Monday, December 1, 2008

Homebrew Review: Vanilla Coffee Porter

This beer was my first attempt at a porter, and overall I'm really pleased with it. It was done as a partial mash, starting with a porter extract kit and some specialty grains. I made my own vanilla extract by steeping vanilla beans in vodka and added them to the secondary fermenter. Also added to the secondary was 2 cups of very strong french-pressed coffee (I used about 4 oz. of high quality fair trade beans). It aged in the secondary for a mere two weeks before packaging. I bottled a few for sharing, and kegged the rest. This review is that of the kegged version; if the bottles taste any different, I'll let you all know.

Appearance: Pours a mahogany brown, with slight deep caramel tones along the edges when held up to the light. Slightly cloudy. Tan-colored head, fair retention (I seem to always have issues with head retention unless I've made a wheat beer, but for a porter a mild head retention is acceptable).

Aroma: The overwhelming note here is dark chocolate/cocoa. I think this is actually an odd symbiotic aromatic dance between the vanilla and the coffee... or perhaps it's simply coming out from the chocolatey notes in the dark malt. Regardless, this beer smells a whole lot more like chocolate than coffee. In fact, I get little else here in the aroma other than a hint of malt and a very mild sweet floral note (the vanilla?). No hop aroma.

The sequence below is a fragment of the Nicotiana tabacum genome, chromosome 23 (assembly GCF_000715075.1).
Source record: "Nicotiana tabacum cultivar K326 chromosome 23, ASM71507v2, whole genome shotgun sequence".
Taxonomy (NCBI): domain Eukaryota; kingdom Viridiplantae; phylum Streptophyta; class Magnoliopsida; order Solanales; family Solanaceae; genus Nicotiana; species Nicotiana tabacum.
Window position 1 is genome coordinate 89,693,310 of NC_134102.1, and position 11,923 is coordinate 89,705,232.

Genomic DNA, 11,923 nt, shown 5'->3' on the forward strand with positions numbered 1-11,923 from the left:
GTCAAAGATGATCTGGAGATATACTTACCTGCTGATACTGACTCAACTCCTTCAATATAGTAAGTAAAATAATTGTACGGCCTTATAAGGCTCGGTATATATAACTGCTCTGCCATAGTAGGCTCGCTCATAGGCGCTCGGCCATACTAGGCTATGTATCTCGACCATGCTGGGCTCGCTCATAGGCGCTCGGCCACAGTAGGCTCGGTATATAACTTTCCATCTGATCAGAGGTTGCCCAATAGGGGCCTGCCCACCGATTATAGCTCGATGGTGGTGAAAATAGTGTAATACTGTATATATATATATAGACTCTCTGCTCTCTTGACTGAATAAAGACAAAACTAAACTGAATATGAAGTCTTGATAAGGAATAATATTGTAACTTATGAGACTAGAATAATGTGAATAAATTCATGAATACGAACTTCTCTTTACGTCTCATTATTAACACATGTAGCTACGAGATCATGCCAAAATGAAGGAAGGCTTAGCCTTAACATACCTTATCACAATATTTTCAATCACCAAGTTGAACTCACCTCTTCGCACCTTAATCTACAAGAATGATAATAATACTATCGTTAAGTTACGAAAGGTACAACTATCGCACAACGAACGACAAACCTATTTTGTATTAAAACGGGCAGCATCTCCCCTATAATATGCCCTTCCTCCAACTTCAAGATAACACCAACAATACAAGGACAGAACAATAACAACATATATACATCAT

Taste: At first the chocolate aroma carries over into the taste of this beer. Soon however you get the rich maltiness and toastiness of the porter itself. There is a slight tartness to this beer -- I'm almost positive that it's from the vanilla. I noted a definite sour quality when I tasted the vanilla before adding it to the secondary. The finish is where the coffee shines; the bitterness of the coffee actually seems to take the place of what minor hop presence there would be in this beer, and lingers. The finish leaves a nice coffee aftertaste in the mouth.

This beer improves drastically as it sits out and warms up, I definitely need to turn down the keg fridge. The flavors blend much better as the beer loses its chill.

Mouthfeel: Added carapils insures that this isn't a watery beer, but it's definitely on the lighter-bodied side for a porter. The carbonation seems just about right for a porter -- it comes in on the finish rather than being up front. The last thing I wanted was a "spritzy" beer. I've had a tendency to overcarbonate my brews in the past, so I tried to be very careful with my keg temps and CO2 pressures this time.

Drinkability: I'm pleased with the drinkability of this beer. The body and alcohol content is light enough to make downing more than a pint of this beer absolutely doable. The coffee is dominant in the flavor but not so overwhelming that the tastebuds get overloaded.

So yeah. Stop on by, have yourself a pint, and tell me if you agree. :)


no_relation said...


Jen said...

well if the commute wasn't so damn far...

Mike said...

Wow Jen! Now when I think of tasting notes...that is what I think of. You put my palate to shame! It sounds wonderful.

Anonymous said...

My husband has been homebrewing for about 6 months. I wish I could get him to blog about it like this! He's definitely loving it but I'm not sure he could break it down into these kinda notes. Usually I ge a "This one is okay" or "This one kinda sucks" or "This is the best damn beer I've ever had". LOL